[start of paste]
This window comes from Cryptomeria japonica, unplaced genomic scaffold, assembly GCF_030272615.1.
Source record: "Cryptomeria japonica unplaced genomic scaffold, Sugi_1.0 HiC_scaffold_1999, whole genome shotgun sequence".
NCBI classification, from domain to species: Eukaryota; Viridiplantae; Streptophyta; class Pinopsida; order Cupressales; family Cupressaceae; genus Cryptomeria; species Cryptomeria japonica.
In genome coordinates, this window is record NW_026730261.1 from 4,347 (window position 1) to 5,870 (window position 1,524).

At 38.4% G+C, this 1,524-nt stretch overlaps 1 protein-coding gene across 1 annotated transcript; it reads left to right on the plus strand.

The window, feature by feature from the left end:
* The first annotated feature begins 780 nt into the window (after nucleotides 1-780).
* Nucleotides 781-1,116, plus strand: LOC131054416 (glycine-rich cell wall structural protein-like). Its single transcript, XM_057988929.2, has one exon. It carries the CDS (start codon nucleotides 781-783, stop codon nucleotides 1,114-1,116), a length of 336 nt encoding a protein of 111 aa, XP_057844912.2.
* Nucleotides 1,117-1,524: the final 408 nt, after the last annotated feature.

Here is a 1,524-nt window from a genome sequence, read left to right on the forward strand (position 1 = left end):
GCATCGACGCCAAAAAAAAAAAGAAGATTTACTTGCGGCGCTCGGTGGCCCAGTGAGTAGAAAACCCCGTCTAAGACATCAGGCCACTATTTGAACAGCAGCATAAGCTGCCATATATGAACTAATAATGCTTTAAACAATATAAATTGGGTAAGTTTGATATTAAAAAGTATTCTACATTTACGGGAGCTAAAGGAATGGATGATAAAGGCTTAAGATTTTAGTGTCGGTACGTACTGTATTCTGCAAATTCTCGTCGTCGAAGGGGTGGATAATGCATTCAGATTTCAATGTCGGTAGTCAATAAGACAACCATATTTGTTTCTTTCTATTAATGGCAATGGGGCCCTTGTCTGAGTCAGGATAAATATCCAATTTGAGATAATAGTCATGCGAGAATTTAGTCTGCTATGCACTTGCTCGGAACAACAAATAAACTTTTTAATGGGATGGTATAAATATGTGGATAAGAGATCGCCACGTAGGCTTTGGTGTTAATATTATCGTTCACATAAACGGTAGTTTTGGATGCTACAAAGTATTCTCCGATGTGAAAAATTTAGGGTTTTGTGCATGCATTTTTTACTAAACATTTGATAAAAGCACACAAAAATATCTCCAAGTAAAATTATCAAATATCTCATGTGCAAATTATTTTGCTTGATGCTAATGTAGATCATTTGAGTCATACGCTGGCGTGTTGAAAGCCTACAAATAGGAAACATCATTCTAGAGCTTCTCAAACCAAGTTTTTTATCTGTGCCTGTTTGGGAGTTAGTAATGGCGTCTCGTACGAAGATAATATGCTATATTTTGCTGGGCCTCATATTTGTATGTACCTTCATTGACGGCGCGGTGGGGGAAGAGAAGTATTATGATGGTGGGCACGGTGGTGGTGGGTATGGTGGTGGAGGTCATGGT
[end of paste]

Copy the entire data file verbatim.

This window comes from Cryptomeria japonica, unplaced genomic scaffold, assembly GCF_030272615.1.
Source record: "Cryptomeria japonica unplaced genomic scaffold, Sugi_1.0 HiC_scaffold_1999, whole genome shotgun sequence".
NCBI classification, from domain to species: Eukaryota; Viridiplantae; Streptophyta; class Pinopsida; order Cupressales; family Cupressaceae; genus Cryptomeria; species Cryptomeria japonica.
In genome coordinates, this window is record NW_026730261.1 from 4,347 (window position 1) to 5,870 (window position 1,524).

At 38.4% G+C, this 1,524-nt stretch overlaps 1 protein-coding gene across 1 annotated transcript; it reads left to right on the plus strand.

The window, feature by feature from the left end:
* The first annotated feature begins 780 nt into the window (after nucleotides 1-780).
* Nucleotides 781-1,116, plus strand: LOC131054416 (glycine-rich cell wall structural protein-like). Its single transcript, XM_057988929.2, has one exon. It carries the CDS (start codon nucleotides 781-783, stop codon nucleotides 1,114-1,116), a length of 336 nt encoding a protein of 111 aa, XP_057844912.2.
* Nucleotides 1,117-1,524: the final 408 nt, after the last annotated feature.

Here is a 1,524-nt window from a genome sequence, read left to right on the forward strand (position 1 = left end):
GCATCGACGCCAAAAAAAAAAAGAAGATTTACTTGCGGCGCTCGGTGGCCCAGTGAGTAGAAAACCCCGTCTAAGACATCAGGCCACTATTTGAACAGCAGCATAAGCTGCCATATATGAACTAATAATGCTTTAAACAATATAAATTGGGTAAGTTTGATATTAAAAAGTATTCTACATTTACGGGAGCTAAAGGAATGGATGATAAAGGCTTAAGATTTTAGTGTCGGTACGTACTGTATTCTGCAAATTCTCGTCGTCGAAGGGGTGGATAATGCATTCAGATTTCAATGTCGGTAGTCAATAAGACAACCATATTTGTTTCTTTCTATTAATGGCAATGGGGCCCTTGTCTGAGTCAGGATAAATATCCAATTTGAGATAATAGTCATGCGAGAATTTAGTCTGCTATGCACTTGCTCGGAACAACAAATAAACTTTTTAATGGGATGGTATAAATATGTGGATAAGAGATCGCCACGTAGGCTTTGGTGTTAATATTATCGTTCACATAAACGGTAGTTTTGGATGCTACAAAGTATTCTCCGATGTGAAAAATTTAGGGTTTTGTGCATGCATTTTTTACTAAACATTTGATAAAAGCACACAAAAATATCTCCAAGTAAAATTATCAAATATCTCATGTGCAAATTATTTTGCTTGATGCTAATGTAGATCATTTGAGTCATACGCTGGCGTGTTGAAAGCCTACAAATAGGAAACATCATTCTAGAGCTTCTCAAACCAAGTTTTTTATCTGTGCCTGTTTGGGAGTTAGTAATGGCGTCTCGTACGAAGATAATATGCTATATTTTGCTGGGCCTCATATTTGTATGTACCTTCATTGACGGCGCGGTGGGGGAAGAGAAGTATTATGATGGTGGGCACGGTGGTGGTGGGTATGGTGGTGGAGGTCATGGT